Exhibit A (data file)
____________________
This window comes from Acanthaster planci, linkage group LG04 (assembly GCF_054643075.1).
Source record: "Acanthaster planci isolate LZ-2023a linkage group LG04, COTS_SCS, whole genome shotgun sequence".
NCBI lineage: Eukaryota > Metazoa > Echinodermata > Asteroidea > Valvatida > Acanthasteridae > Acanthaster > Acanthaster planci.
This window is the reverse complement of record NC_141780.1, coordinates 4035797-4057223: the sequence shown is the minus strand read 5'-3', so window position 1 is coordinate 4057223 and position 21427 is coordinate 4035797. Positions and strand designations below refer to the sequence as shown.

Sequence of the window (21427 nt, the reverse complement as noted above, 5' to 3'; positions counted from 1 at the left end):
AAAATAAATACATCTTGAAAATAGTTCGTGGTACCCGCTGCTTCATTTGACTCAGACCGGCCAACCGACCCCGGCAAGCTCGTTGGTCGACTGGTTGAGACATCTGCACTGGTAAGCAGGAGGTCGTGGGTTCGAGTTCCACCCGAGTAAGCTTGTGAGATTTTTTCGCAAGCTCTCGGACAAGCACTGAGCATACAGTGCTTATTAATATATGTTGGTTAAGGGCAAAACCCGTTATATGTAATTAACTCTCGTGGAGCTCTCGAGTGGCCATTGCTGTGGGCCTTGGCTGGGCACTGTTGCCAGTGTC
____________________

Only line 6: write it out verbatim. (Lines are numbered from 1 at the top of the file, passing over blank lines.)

AAAATAAATACATCTTGAAAATAGTTCGTGGTACCCGCTGCTTCATTTGACTCAGACCGGCCAACCGACCCCGGCAAGCTCGTTGGTCGACTGGTTGAGACATCTGCACTGGTAAGCAGGAGGTCGTGGGTTCGAGTTCCACCCGAGTAAGCTTGTGAGATTTTTTCGCAAGCTCTCGGACAAGCACTGAGCATACAGTGCTTATTAATATATGTTGGTTAAGGGCAAAACCCGTTATATGTAATTAACTCTCGTGGAGCTCTCGAGTGGCCATTGCTGTGGGCCTTGGCTGGGCACTGTTGCCAGTGTC